The Premier of the Dominion of Canada spoke lately of the deeply loyal feeling towards England entertained by his French fellow-citizens, and caused by gratitude to England for many and great benefits conferred upon them in the past. But that loyal feeling exists in spite of the lack of representation, and would be so much the stronger and more substantial if springing from the rational grounds of representation at home from its very root and origin.

England has conferred many benefits upon her colonies, including Constitutional government and a great expenditure in their defence by sea and land. But it has sometimes happened, and precisely through their not being represented in her councils, that she has had misunderstandings with them, and has blundered into steps that have alienated their sympathies and caused her benefits to be forgotten, so that now the desire is felt in several quarters rather to attenuate (or even to break) the ties that bind us to England than to draw them closer. The separatist party, who feel this desire, would seem to look only for an alliance of some sort, sufficient to ensure their protection against other Great Powers (without suggesting any quid pro quo for England), and they hold that representation would only afford more scope for mischievous interference (which it would really prevent).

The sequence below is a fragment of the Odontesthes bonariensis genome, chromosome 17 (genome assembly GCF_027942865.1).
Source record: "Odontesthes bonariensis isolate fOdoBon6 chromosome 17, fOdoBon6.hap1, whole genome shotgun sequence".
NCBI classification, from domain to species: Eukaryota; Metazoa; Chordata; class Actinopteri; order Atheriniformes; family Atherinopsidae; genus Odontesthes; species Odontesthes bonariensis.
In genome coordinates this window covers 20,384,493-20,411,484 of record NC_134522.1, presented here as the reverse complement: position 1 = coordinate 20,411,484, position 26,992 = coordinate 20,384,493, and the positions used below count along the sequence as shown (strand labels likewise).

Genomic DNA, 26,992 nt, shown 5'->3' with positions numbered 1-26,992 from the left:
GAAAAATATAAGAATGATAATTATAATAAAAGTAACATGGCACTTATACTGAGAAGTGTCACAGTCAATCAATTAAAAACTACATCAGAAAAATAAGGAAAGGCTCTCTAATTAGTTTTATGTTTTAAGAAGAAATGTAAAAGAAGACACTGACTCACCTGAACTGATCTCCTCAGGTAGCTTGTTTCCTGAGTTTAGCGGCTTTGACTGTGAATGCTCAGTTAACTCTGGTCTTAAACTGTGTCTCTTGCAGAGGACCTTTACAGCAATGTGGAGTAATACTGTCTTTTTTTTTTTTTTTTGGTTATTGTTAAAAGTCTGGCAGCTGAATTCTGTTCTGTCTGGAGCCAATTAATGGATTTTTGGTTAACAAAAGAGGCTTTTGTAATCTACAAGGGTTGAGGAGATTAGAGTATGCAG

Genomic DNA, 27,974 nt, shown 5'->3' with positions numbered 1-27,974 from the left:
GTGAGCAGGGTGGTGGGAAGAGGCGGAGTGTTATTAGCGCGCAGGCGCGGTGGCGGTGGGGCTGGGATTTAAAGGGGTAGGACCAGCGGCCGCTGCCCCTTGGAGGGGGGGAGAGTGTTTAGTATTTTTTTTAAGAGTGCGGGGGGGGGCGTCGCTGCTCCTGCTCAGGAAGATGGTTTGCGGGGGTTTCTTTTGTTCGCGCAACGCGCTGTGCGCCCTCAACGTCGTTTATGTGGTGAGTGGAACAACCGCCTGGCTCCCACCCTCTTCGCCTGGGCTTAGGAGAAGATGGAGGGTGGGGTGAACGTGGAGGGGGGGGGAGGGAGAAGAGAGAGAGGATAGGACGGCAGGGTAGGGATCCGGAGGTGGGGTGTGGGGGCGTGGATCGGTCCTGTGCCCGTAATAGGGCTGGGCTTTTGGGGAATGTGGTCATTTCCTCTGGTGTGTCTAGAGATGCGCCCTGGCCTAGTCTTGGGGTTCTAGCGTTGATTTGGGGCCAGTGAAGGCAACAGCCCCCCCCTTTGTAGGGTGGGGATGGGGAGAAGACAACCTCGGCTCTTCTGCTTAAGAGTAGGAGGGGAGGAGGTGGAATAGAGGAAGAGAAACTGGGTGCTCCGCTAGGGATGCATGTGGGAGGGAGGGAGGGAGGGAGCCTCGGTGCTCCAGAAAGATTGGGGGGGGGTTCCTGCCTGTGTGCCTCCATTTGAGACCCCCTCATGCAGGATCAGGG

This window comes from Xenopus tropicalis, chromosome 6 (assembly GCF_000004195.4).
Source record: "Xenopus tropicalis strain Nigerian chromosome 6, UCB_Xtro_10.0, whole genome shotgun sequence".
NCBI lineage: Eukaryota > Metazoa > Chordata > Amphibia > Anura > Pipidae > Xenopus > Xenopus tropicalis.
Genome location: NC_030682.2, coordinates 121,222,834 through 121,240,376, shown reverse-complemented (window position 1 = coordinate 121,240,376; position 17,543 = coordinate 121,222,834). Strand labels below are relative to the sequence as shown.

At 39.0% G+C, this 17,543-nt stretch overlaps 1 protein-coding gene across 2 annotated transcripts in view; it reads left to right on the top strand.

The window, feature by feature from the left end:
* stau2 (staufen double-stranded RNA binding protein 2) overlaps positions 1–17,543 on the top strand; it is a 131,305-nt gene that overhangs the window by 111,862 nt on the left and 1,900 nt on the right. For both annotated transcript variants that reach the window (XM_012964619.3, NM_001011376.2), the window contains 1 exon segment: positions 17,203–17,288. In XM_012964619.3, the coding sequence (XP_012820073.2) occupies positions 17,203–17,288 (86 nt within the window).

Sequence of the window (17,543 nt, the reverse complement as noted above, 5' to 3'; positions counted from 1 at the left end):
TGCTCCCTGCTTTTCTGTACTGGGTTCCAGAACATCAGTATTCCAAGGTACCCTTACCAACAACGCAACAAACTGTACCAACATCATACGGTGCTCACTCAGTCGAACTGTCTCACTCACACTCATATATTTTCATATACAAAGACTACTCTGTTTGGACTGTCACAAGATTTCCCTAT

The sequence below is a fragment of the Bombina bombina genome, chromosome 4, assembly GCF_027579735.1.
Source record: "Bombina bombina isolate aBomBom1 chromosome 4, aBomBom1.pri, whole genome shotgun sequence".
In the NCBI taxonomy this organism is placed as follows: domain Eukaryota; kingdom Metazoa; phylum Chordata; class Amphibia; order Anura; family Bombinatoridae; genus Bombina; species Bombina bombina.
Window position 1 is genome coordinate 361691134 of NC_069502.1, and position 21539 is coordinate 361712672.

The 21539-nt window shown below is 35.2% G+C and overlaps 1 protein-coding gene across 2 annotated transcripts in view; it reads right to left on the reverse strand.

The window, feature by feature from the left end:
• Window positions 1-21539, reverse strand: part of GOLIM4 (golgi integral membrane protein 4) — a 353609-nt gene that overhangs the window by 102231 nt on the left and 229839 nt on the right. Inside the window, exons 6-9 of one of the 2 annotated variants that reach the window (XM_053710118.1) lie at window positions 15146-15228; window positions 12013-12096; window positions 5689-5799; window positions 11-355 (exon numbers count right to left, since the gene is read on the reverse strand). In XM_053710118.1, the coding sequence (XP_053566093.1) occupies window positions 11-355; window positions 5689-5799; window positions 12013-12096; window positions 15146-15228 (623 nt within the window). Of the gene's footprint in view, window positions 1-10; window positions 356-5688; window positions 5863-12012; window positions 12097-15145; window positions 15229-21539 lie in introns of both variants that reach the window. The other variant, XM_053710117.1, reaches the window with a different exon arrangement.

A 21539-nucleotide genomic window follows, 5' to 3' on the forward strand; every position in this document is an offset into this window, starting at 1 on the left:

Such views must be rationally met and combated, and not answered with indignation only. The fact is, that representation at home would not mean the abatement of a single atom of a colony's autonomy, its power to manage its own revenues and local affairs. It would ameliorate and temper the existing powers of the home Government where they touch our interests, directly or indirectlyas, for instance, by treaties with foreign Powers injurious to colonial trade. A mere alliance would in its very nature be temporary and flimsy, and could not possibly bring about that union, that organised